Category Archives: Uncategorized

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Blacks,The Struggle, Their Contribution To Our Labor Movement

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Frederick Douglass…. “If there is no struggle there is no progress. Those who profess to favor freedom and yet deprecate agitation, are men who want crops without plowing up the ground, they want rain without thunder and lightning. They want the ocean without the awful roar of its many waters. This struggle may be a moral one, or it may be a physical one, and it may be both moral and physical, but it must be a struggle. Power concedes nothing without a demand. It never did and it never will”.

Human Rights

Honoring Black History Month courtesy goiam.org
  • We honor and celebrate Black Americans as they have played a powerful role in our country and have many achievements that need to be recognized.

  • Among major race and ethnicity groups, black workers had a higher union membership rate in 2014 (13.2 percent) than workers who were white (10.8 percent), Asian (10.4 percent), or Hispanic (9.2 percent).

 


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Reflecting Back on North Carolina’s History of Racism and Worker Exploitation

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LOCAL LODGE 2297 SHOWS “HEART AND COMPASSION” FOR STRIKING WORKERS

Workers at Moncure Plywood ON  STRIKE! July of 2008 thru March of 2009

Union workers at Moncure Plywood in Chatham County are on strike. The wood workers are members of IAMAW Local Lodge W369. Lewis Cameron, the local president, has worked at the plant for 35 years.

“They treat us like dogs,” Cameron said of Wood Resources, the company that bought the plant, which produces hardwood plywood used in upholstered furniture, from Weyerhaeuser in December 2004. Management’s relationship with the union and working conditions in the plant have since deteriorated.

“They have stripped us of our dignity,”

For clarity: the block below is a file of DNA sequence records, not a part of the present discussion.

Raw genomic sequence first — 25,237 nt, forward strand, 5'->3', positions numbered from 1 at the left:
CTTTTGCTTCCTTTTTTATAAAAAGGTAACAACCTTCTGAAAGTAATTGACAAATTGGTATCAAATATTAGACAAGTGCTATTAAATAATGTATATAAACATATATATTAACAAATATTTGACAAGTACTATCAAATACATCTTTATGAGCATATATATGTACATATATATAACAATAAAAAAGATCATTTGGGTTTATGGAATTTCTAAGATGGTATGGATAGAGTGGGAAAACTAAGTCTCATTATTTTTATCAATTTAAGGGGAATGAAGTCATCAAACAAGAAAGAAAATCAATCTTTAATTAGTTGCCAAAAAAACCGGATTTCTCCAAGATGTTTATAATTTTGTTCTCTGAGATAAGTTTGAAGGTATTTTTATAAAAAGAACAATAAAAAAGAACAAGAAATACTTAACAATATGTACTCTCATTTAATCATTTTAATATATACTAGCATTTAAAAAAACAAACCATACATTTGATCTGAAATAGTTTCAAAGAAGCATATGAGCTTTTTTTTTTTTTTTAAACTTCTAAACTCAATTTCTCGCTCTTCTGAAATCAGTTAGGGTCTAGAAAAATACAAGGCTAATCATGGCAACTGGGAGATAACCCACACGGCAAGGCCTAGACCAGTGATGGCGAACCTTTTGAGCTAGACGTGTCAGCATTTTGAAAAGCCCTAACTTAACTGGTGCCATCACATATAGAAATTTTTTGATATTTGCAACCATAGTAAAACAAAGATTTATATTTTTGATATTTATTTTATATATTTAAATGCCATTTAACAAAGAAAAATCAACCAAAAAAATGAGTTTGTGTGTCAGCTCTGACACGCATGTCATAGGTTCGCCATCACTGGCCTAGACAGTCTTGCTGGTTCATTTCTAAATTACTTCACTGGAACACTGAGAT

Picketing outside the plant began on Sunday at 9 p.m., and 90 percent of the 206 workers in the bargaining unit have refused to cross picket lines.

The strike came after the union rejected the company’s last take-it-or-leave-it offer. Workers are protesting hikes in their insurance premiums, the company’s hiring of temporary workers, the elimination of seniority rights, and – unbelievably – a mandatory 60-hour work week.

The plant is located at 306 Corinth Rd, Moncure, NC in Chatham County – about a 30 minute drive southwest from Raleigh.

The 110 members of International Association of Machinists Local W369 have been walking the picket line 24 hours a day for eight months since the company refused to negotiate with the union last July.

Local W369 is a 40-year-old union, and this is its first strike. The racial composition of the local reflects the demographics of the area–largely African American, with some Latinos and whites. Many of the workers on strike have been at the plant 20 or 30 years.

For the first time in eight months, machinists at Moncure Plywood will dress for work Monday morning.

The plant’s 109 union workers approved a new three-year contract Monday night that will end their strike against Atlas Holdings, the owner of the Chatham County plywood factory. Many of the employees had worked at the plant for decades before striking over company demands for a seven-day workweek and 200 percent increases in health insurance premiums.

The new contract keeps wages and work schedules essentially as they were. But provisions giving workers a share of the plant’s financial success, new safety initiatives and shared decision-making are improvements. There is a slight increase in insurance costs, according to the International Association of Machinists and Aerospace Workers.